Given the economic hardships wrought by the coronavirus pandemic, it could take a while for the Buffalo Bills to find a new sponsor to name their stadium after, now that New Era has removed its cap from the ring.
I would love to see the place called Robert Kalsu Memorial Stadium after the former Bills offensive lineman who was killed during the Vietnam War, but, sadly, that’s not going to happen. I pushed for Kalsu Stadium, to no avail, after the agreement with Rich Products ended in 1998. The stadium formerly known as Rich wound up being named after team founder and owner Ralph Wilson, with fans cleverly shortening it to “The Ralph.” I wouldn’t have a problem with Wilson’s name being used again. After all, without him, the team wouldn’t have come here, nor would it have stayed here. Wilson’s iron-clad estate demands ensured the Bills would stay put after his death.
Upon further review, I have a more radical naming idea: Why not call the place Fandemonium Field in honor of the Bills Mafia? To my knowledge, there hasn’t been any stadium or arena that pays tribute to the fanatics whose cash and loyalty make their sports team’s existence possible. On Sundays, when the Bills are at home, or for special events, such as a Rolling Stones concert, it could be referred to as Fandemonium, the phrase coined and popularized by the late, great Voice of the Bills, Van Miller. But on every other day of the year, it could be named for a different fan.
The possibilities would be endless. What wonderful gestures these would be.
For example, one day it could be called, “Jennie Fagen Stadium” after the creative woman whose hilarious song parodies have made her an internet sensation. Known to most fans simply as “Bills Girl,” she could be photographed on the field with the huge salutation, “Welcome to Jennie Fagen Stadium,” on the Jumbotron behind her.
On another day, it could be “Pinto Ron Stadium,” after the devoted, well-traveled Rochesterian who has attended a zillion Bills games in a row. Buffalo native and CNN anchor Wolf Blitzer (what a magnificent football name) should be part of the fan homage. As should Tom Girot, aka Conehead, the sultan of suds beer vendor whose Bills fandom runs brewery storage silo deep. And there definitely would need to be a day when the stadium is called Pancho Billa, after Ezra Castro, the late Texas resident whose passion for the team and whose courageous battle against cancer struck a chord with fans everywhere.
Now, I’m not naïve enough to think my Fandemonium idea will fly because it’s always about money, and I realize the Bills will feel compelled to sell the rights in order to chip away at some of those huge player contracts soon coming due.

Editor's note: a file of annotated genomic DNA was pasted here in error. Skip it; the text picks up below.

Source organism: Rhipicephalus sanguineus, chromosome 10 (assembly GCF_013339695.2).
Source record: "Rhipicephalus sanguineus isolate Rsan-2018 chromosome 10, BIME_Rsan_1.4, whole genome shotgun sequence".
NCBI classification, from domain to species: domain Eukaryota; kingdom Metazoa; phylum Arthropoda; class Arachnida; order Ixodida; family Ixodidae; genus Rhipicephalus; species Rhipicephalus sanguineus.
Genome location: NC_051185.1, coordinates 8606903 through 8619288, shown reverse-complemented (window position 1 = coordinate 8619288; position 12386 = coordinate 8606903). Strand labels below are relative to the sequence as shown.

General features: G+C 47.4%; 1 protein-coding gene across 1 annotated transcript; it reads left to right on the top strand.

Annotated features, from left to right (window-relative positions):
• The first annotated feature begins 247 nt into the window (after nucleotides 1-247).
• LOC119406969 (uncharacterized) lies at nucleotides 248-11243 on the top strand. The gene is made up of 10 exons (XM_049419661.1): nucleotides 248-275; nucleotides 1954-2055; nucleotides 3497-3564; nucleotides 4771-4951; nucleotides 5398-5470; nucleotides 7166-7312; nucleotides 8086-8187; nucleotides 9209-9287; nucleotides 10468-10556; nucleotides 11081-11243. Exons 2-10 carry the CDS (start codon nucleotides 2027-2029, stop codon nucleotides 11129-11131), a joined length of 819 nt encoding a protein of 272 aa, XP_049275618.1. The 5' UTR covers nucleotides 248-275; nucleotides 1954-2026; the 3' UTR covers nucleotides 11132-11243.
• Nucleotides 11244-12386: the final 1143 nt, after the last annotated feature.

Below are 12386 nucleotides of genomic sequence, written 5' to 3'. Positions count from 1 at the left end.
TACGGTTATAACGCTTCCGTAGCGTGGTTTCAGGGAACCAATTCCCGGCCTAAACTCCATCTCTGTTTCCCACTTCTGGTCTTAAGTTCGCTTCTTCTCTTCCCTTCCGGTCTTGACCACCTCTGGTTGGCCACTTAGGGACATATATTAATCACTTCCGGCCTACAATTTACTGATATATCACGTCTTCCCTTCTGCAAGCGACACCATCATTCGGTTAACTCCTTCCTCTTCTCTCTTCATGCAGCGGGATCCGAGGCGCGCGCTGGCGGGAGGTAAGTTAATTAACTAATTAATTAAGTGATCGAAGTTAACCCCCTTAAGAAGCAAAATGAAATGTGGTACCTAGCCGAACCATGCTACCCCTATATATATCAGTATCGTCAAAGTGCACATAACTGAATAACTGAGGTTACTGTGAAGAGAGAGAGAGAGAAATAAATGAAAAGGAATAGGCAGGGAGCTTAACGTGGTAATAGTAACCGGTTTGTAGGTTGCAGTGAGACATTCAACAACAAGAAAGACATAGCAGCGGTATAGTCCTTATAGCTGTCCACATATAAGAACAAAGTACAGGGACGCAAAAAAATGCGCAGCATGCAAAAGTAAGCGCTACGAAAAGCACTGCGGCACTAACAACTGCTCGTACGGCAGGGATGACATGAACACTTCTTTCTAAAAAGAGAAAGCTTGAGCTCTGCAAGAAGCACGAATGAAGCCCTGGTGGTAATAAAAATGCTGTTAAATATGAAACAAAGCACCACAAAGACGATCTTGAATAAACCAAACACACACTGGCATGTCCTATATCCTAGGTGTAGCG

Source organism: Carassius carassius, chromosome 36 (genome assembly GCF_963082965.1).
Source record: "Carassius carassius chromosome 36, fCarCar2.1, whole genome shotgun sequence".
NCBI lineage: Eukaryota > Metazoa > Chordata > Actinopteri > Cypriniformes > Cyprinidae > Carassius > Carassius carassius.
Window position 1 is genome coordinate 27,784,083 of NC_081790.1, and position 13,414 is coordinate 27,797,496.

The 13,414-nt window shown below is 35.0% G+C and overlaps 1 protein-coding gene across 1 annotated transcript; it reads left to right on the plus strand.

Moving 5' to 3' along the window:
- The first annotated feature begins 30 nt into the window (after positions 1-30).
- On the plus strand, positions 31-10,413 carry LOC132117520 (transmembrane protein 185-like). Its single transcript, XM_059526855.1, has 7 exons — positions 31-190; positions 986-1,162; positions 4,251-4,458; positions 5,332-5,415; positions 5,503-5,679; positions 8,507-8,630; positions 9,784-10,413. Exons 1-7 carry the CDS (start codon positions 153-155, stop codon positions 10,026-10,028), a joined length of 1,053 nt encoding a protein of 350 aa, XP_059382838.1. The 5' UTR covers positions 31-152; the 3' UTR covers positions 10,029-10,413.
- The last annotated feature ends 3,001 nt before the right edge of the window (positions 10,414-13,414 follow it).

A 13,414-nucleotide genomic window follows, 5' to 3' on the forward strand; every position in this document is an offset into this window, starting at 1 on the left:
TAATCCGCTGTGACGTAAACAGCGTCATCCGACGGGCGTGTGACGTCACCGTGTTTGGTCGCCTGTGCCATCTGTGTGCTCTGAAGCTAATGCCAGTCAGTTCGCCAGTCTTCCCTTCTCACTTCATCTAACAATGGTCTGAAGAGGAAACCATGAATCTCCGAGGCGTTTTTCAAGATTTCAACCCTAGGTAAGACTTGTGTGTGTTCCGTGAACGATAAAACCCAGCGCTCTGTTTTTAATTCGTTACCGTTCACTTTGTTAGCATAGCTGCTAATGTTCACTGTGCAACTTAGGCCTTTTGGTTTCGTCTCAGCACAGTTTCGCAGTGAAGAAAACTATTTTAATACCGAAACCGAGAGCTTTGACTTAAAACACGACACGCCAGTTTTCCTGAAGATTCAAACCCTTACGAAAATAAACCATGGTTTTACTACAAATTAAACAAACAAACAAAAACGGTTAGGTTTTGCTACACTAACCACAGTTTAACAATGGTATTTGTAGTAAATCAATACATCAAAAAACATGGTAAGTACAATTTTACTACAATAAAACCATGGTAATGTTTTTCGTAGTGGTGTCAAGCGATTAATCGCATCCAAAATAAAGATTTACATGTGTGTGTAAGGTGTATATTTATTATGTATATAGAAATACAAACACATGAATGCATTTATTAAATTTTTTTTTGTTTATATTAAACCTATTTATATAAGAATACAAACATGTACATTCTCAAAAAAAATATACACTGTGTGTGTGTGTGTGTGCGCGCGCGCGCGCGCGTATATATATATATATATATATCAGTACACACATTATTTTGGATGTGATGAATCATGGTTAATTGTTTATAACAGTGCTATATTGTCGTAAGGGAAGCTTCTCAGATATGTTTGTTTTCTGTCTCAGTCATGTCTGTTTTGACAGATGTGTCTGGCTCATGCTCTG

There’s speculation Rich Products could be a bidder again, but neither Wegmans nor Paychex — founded by former Buffalo Sabres owner Tom Golisano — are interested, according to a recent Buffalo News story. Erie County Executive Mark Poloncarz has suggested All-Veterans Stadium, which would honor Kalsu and other Western New Yorkers who have served their country.
Current Bills owners Terry and Kim Pegula have final say, and undoubtedly will be looking for a deal similar to the one they negotiated with New Era, which paid the team roughly $4 million per year. That’s a far cry from the $20-million SoFi is forking over to affix its name to the new Los Angeles stadium that will be home to the Rams and Chargers. Those figures merely illustrate the stark differences between teams in the NFL’s second-smallest and second-largest markets.
Clearly, this isn’t exactly the best of times to be negotiating these types of deals. It’s difficult justifying such a huge payout in this precarious economic climate, especially if your company is laying off and furloughing its workers.
Although the Bills are one of the NFL’s up-and-coming teams, and could garner even more national television coverage, thus enhancing their advertising and sponsorship appeal, there’s a real chance this promising 2020 season will be played without any fans in Orchard Park. And there’s also the chance the season either gets interrupted by COVID-19 or, in the worst-case scenario, not played at all.
Interestingly, there are stadium naming rights issues across upstate New York, with Syracuse University’s Carrier Dome and Rochester’s Frontier Field also up for grabs. Could be a while before we’re able to name names.
Leave that masked man alone
Twitter’s well-deserved reputation as a cesspool was underscored again recently when tweeters viciously attacked New York Yankee outfielder Clint Frazier’s decision to wear a mask while playing. Sadly, despite the recommendations of respected medical experts, wearing a mask in public during COVID-19 continues to be politicized. For cripes sakes, this should be viewed as a matter of safety and science, not partisan politics or some assault on your individual rights. You’re not being asked to make the enormous sacrifices that previous generations willingly did.
Grow up, put on the mask, and stop ridiculing people like Frazier, who are trying to do the right and unselfish thing as we battle a pandemic that is real to the tune of 140,000 deaths so far.
Best-selling author and nationally honored journalist Scott Pitoniak is the Rochester Business Journal sports columnist. His latest book, “Remembrances of Swings Past: A Lifetime of Baseball Stories,” was just published and is available in paperback and digitally at amazon.com.